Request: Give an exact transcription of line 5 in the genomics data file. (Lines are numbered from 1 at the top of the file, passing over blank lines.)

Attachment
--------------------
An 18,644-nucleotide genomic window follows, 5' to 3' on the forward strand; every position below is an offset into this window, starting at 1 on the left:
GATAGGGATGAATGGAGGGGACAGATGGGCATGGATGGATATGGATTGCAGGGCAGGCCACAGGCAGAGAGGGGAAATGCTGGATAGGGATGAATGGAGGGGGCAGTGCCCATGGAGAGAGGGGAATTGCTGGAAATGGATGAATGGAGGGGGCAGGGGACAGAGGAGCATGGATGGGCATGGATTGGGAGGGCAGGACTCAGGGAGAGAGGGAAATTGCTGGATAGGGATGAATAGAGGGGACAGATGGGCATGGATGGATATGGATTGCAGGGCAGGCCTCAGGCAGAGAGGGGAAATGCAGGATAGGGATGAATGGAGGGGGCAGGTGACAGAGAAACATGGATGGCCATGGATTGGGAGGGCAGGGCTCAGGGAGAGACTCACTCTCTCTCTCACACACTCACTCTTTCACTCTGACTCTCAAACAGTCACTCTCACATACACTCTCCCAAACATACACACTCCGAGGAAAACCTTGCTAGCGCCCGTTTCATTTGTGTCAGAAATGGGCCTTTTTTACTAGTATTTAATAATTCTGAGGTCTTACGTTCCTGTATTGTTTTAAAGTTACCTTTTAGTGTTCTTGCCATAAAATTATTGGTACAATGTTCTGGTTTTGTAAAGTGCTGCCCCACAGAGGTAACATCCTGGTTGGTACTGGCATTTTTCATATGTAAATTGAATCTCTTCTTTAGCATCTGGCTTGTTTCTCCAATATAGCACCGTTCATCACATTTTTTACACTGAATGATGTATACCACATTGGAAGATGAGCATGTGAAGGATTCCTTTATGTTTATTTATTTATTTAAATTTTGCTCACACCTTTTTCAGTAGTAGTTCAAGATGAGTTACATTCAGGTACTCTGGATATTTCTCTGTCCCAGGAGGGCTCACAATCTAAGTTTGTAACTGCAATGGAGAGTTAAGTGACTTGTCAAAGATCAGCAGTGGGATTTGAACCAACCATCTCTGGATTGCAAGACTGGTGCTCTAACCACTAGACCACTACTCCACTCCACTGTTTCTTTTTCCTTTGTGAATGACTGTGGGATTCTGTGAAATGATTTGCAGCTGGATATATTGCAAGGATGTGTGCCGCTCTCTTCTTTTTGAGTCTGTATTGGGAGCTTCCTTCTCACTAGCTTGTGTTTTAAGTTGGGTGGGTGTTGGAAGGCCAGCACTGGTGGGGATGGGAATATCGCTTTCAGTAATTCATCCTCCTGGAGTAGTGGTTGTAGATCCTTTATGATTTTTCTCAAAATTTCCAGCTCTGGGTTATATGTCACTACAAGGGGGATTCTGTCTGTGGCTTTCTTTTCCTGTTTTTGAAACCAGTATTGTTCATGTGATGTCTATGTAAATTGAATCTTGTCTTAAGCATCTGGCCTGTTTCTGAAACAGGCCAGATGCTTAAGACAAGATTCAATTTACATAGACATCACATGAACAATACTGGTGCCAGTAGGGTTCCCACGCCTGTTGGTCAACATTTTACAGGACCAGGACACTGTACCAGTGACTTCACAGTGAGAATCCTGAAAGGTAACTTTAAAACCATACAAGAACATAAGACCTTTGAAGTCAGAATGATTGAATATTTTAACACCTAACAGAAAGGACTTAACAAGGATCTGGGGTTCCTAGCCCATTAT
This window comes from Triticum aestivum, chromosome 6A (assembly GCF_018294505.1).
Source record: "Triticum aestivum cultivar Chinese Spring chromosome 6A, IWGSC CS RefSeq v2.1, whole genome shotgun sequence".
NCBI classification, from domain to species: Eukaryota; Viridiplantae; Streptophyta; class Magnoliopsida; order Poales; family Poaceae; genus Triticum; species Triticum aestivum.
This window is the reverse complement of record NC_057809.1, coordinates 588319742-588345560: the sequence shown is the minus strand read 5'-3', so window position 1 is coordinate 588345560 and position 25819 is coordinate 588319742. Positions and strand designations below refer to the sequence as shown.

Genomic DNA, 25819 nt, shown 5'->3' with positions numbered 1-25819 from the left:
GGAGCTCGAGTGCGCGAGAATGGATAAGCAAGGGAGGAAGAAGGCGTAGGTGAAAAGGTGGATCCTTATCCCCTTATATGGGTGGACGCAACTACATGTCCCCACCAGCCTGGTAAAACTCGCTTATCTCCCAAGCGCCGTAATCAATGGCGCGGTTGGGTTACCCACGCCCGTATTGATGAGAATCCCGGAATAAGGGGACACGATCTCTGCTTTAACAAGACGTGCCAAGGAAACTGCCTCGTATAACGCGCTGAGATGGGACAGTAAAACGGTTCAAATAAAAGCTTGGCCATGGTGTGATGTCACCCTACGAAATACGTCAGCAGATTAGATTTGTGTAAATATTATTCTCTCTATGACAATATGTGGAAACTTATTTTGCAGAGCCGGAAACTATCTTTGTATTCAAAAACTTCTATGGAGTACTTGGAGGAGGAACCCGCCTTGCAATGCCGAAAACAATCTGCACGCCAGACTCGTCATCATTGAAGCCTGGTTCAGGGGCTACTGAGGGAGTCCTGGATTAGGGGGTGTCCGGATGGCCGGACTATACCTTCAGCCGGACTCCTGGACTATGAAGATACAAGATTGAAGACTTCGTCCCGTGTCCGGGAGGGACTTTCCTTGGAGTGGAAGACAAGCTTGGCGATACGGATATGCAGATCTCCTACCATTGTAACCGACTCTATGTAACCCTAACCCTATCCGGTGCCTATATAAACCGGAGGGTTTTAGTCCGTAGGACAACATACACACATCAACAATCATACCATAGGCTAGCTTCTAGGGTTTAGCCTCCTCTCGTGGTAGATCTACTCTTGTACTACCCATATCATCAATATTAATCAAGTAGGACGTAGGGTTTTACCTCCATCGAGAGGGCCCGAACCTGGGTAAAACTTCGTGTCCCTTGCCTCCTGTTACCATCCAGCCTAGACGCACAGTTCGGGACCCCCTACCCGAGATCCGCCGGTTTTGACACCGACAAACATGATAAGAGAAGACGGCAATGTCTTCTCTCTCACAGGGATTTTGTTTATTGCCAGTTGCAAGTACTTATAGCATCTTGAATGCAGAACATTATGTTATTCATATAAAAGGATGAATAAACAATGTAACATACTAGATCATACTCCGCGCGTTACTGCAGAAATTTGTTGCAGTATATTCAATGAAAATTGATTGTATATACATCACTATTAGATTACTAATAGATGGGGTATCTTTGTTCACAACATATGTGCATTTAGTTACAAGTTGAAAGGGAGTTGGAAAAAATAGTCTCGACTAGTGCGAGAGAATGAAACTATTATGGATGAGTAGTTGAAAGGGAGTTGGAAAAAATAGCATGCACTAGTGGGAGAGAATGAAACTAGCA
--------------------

NCBI classification, from domain to species: Eukaryota; Viridiplantae; Streptophyta; class Magnoliopsida; order Poales; family Poaceae; genus Triticum; species Triticum aestivum.